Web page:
Developing Biodiversity

Biodiversity is an essential and stabilising component of both landscapes and ecosystems. Biodiversity refers to the diversity of habitats, species and genetic variability, with the first two components (habitats and species) being of central importance for spatial research. Currently, a rapid decline in biodiversity can be observed. Of the approximately eight million known plant and animal species worldwide, about one million are threatened with extinction. In order to reverse these negative trends by 2030, the IOER is working on local protection and enhancement strategies, among other things. In addition, new management approaches for politics and administrations are being developed, analysed and evaluated, e.g. for the development of municipal biodiversity strategies. Potentials and obstacles for the restoration of biodiversity (Biodiversity Restoration) as well as its qualitative improvement (Biodiversity Net Gain) are also in the focus of the research. Strategies and instruments are identified that are tailored to the respective habitats (urban, rural). In addition, new ecosystem/biodiversity indicators, benchmarks, assessment tools and landscape scenarios will be developed within the framework of the IÖR Research Data Centre (IÖR-FDZ). The aim is to show how interactions between urban and rural areas can be designed to achieve biodiversity goals and how we can contribute to urban development based on the idea of ecosufficiency - i.e. saving energy and materials.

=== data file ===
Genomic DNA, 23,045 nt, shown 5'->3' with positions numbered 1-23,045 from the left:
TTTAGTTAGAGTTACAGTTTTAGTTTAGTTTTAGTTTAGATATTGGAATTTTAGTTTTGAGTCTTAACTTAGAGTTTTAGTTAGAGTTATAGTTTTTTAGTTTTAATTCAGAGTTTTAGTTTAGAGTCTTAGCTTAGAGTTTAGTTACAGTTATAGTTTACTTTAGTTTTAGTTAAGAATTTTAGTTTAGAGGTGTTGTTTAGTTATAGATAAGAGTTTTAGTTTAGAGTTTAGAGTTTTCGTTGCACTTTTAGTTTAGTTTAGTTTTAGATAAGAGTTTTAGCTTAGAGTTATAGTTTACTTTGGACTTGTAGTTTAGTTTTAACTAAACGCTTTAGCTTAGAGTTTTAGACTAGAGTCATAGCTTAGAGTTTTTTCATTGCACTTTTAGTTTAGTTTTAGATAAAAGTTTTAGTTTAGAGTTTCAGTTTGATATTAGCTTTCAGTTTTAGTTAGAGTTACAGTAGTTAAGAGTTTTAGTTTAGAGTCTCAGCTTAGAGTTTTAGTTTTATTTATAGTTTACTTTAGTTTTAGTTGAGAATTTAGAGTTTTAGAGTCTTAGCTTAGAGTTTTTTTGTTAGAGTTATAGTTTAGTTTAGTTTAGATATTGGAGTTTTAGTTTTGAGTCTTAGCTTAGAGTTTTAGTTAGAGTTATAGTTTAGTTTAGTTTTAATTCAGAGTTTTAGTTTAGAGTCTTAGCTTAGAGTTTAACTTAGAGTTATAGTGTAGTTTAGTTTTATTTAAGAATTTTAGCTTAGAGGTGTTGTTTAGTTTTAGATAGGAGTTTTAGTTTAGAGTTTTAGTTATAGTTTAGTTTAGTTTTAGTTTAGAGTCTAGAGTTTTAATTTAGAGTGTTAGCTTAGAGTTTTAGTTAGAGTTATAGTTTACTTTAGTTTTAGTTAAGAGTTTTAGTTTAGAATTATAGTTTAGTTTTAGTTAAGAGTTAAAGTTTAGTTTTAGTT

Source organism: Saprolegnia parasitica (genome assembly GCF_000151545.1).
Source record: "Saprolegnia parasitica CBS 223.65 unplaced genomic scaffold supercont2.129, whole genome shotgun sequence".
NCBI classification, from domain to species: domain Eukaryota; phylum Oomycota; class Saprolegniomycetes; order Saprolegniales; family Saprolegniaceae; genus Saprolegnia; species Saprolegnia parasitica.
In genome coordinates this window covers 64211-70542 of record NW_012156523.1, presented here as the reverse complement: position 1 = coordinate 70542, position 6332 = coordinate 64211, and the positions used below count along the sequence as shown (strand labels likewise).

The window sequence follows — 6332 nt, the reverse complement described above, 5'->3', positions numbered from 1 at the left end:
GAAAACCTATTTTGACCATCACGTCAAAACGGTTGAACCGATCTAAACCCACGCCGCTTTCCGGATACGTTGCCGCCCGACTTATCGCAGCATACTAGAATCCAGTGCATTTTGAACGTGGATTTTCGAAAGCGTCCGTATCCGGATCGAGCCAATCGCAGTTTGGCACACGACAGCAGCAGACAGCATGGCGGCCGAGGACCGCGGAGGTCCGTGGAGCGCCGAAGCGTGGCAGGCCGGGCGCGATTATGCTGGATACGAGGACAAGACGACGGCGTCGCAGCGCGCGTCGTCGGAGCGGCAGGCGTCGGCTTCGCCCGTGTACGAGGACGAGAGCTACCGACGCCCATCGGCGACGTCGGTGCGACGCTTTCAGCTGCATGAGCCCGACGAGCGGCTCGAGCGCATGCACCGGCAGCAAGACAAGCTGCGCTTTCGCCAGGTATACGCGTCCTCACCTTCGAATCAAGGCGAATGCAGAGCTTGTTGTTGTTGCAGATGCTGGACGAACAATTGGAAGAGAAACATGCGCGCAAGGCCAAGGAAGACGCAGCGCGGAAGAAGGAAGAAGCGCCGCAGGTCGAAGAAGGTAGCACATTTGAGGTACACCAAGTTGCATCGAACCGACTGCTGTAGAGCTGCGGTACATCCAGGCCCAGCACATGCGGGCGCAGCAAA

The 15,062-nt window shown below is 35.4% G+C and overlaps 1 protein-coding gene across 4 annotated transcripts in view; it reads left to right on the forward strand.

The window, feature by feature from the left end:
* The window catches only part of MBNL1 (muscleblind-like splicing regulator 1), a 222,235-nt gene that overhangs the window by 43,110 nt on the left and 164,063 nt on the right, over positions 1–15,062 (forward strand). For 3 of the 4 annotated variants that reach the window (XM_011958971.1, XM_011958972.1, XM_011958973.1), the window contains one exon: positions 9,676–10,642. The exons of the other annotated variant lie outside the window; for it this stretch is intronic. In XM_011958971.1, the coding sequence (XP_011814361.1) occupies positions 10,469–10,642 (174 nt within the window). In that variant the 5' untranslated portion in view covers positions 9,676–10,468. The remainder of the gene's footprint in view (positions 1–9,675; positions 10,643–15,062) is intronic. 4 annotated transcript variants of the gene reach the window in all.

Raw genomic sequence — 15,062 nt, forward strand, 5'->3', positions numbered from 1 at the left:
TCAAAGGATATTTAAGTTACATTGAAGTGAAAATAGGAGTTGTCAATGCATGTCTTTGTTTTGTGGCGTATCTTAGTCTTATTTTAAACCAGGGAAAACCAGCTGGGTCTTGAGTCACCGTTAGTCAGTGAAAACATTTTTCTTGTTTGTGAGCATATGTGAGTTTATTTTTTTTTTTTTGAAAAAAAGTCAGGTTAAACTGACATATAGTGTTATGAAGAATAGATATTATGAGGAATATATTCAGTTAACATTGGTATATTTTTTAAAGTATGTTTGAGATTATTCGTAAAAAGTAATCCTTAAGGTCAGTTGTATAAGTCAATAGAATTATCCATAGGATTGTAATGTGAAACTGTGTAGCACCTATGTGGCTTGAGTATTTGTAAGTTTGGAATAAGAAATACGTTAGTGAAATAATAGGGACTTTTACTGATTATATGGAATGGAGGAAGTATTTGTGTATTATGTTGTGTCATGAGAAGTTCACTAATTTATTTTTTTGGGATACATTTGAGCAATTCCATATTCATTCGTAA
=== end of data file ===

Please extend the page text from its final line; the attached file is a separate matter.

Wolfgang Wende aims to strengthen the role of spatial planning and urban and landscape planning in the protection and development of biodiversity.

Sophie Meier is primarily concerned with which landscapes and ecosystems wild bees need as habitats and to what extent ecosystems contribute to pollination and thus to food production.

Juliane Albrecht

Ralf-Uwe Syrbe

The Leibniz Institute of Ecological Urban and Regional Development is jointly funded by the federal government and the federal states.

FS Sachsen

This measure is co-financed by tax funds on the basis of the budget approved by the Saxon State Parliament.